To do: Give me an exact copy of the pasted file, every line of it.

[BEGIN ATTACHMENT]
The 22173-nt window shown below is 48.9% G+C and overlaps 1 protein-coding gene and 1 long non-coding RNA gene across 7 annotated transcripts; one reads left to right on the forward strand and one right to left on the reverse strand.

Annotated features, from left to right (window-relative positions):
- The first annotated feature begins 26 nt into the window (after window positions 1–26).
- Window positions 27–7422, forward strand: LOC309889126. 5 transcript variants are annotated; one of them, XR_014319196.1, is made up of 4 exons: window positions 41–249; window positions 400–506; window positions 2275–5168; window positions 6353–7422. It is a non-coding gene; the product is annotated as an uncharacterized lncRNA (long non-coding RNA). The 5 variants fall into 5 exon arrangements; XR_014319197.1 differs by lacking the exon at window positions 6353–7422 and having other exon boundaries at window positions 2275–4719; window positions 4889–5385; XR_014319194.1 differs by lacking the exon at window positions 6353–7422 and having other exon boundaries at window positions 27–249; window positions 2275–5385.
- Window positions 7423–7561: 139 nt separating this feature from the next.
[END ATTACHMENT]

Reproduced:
The 22173-nt window shown below is 48.9% G+C and overlaps 1 protein-coding gene and 1 long non-coding RNA gene across 7 annotated transcripts; one reads left to right on the forward strand and one right to left on the reverse strand.

Annotated features, from left to right (window-relative positions):
- The first annotated feature begins 26 nt into the window (after window positions 1–26).
- Window positions 27–7422, forward strand: LOC309889126. 5 transcript variants are annotated; one of them, XR_014319196.1, is made up of 4 exons: window positions 41–249; window positions 400–506; window positions 2275–5168; window positions 6353–7422. It is a non-coding gene; the product is annotated as an uncharacterized lncRNA (long non-coding RNA). The 5 variants fall into 5 exon arrangements; XR_014319197.1 differs by lacking the exon at window positions 6353–7422 and having other exon boundaries at window positions 2275–4719; window positions 4889–5385; XR_014319194.1 differs by lacking the exon at window positions 6353–7422 and having other exon boundaries at window positions 27–249; window positions 2275–5385.
- Window positions 7423–7561: 139 nt separating this feature from the next.